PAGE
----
Golf

On May 22, Falls Church native and 11-year-old Delaney Raptis sunk the shot many golfers aspire to make and never do in a lifetime: a hole-in-one. 

Raptis, a rising 7th grader at Longfellow Middle School in McLean, said it was a hot and sunny day at TCP Potomac at Avenel Farm in Potomac, Md., and said she wasn’t playing well. That was, of course, until she made the shot. 

“I was super surprised because I saw it going towards the hole, like rolling towards the hole, and I didn’t think it’d go in the hole but then it did,” Raptis said. “I was so shocked.” 

Raptis said she didn’t know exactly how far away it was, but her and her dad, Steve Raptis, estimated 120 yards. For the entirety of the round, Raptis said she shot somewhere around a 95. 

Raptis plays on a recreational team in Maryland called the Avenel Aces on Team 3. The Aces participate in the PGA Junior League, and play teams across Maryland against golfers ages 11-13. 

The tournaments that the Aces play in are 9-hole scramble style, meaning that on each two- or three-person teams, the golfer who shoots the best shot is the ball the team plays from. Raptis said she plays with her older brother, Andy (12), frequently in these tournaments. 

“They both have their strengths,” Steve Raptis said. “Delaney’s a great driver of the ball and a great chipper. Andy’s really good around the greens [and bunkers, added Delaney] … they compliment each other well.” 

The Raptis’ kids just completed a tournament June 6 against Bretton Woods — the match was very close and came down to the end, but the Aces lost 2-1. Andy and Delaney are both seasoned veterans for their age, considering when they started playing relative to many other golfers across the country.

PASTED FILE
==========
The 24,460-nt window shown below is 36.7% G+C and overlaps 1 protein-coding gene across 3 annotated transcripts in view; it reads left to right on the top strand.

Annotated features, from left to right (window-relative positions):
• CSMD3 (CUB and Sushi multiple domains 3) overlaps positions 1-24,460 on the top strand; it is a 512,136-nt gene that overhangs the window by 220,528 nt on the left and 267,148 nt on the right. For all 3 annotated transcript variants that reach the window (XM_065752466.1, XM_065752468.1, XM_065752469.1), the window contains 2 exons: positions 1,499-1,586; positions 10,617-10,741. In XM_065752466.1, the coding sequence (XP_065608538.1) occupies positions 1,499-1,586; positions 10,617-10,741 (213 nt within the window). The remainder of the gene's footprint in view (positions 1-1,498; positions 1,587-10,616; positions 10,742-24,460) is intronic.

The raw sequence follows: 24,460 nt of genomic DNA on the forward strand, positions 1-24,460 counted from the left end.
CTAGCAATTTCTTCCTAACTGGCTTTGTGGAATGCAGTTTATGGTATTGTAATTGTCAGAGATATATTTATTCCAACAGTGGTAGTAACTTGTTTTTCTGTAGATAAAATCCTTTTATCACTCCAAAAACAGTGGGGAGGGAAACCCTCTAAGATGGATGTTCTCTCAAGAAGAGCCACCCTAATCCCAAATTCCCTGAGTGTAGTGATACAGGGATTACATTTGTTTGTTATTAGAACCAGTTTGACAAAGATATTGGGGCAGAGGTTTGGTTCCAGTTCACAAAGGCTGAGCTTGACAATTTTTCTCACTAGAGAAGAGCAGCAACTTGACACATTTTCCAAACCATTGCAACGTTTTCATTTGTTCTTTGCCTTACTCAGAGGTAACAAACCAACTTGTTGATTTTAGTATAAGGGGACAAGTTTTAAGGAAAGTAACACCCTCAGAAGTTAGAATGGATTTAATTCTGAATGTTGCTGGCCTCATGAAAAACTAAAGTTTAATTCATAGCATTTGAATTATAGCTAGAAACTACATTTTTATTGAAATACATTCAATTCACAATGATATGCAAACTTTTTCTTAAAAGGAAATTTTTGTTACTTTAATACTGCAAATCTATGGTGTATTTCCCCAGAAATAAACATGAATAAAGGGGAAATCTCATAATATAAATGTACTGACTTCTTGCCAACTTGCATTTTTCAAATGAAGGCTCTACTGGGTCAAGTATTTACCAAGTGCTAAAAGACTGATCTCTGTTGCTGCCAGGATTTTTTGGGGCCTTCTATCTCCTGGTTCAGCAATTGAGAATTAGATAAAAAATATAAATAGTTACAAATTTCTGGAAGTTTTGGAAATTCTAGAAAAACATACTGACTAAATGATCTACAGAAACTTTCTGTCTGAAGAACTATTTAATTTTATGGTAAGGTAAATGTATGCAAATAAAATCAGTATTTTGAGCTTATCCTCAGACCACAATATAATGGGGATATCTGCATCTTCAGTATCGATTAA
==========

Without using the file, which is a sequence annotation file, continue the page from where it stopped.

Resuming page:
“When I was little, maybe 5 or 6, my dad started to take my brother and I out to the course,” Raptis said. “We would kind of just putt and chip until a few years ago — three years ago maybe — we started getting lessons and then we both got better at golf.”

The elder Raptis said before Delaney and Andy got lessons from trainers, he would have them start 30 yards behind the green and just putt onto the green and putt out. He said that length moved to 50 yards and he’d then have the two chip. This early putting and chipping hasn’t prevented Raptis from having a great driver for her age — her father said she can drive 160 yards and play from the ladies’ tees. 

If she could improve anything, Raptis said she wants to work on her mid-irons, fairway woods and hybrids because she said she’s really inconsistent with them. However, if there’s a work ethic that can overcome those weaknesses, it’s hers. 

“She’s about the hardest working kid I know,” said her father. “She’s a straight ‘A’ student … When we get out on the golf course, she puts a lot of pressure on herself, more than her golf teacher probably likes, but that’s just her nature. She’s a bit of a perfectionist and I think it just drives her to work really hard.” 

One might think that this kind of work ethic was needed for Raptis to keep her form in limited time on the course during COVID-19. Contrarily, Raptis only played once a week before the pandemic compared to three times a week when her league started the first week of April this year. Golf is one of the few sports that had the capability to ramp up play during COVID-19 because the sport is naturally socially distanced. 

As we look into the horizon past the pandemic, Raptis’ horizon envisions herself either helping animals — even just bugs, she said — or playing golf in college. She said it would just be “the best” to go to college while playing golf.

And if there’s anyone that can make that goal happen, it’s the 11-year-old that already has a hole-in-one in her back pocket.

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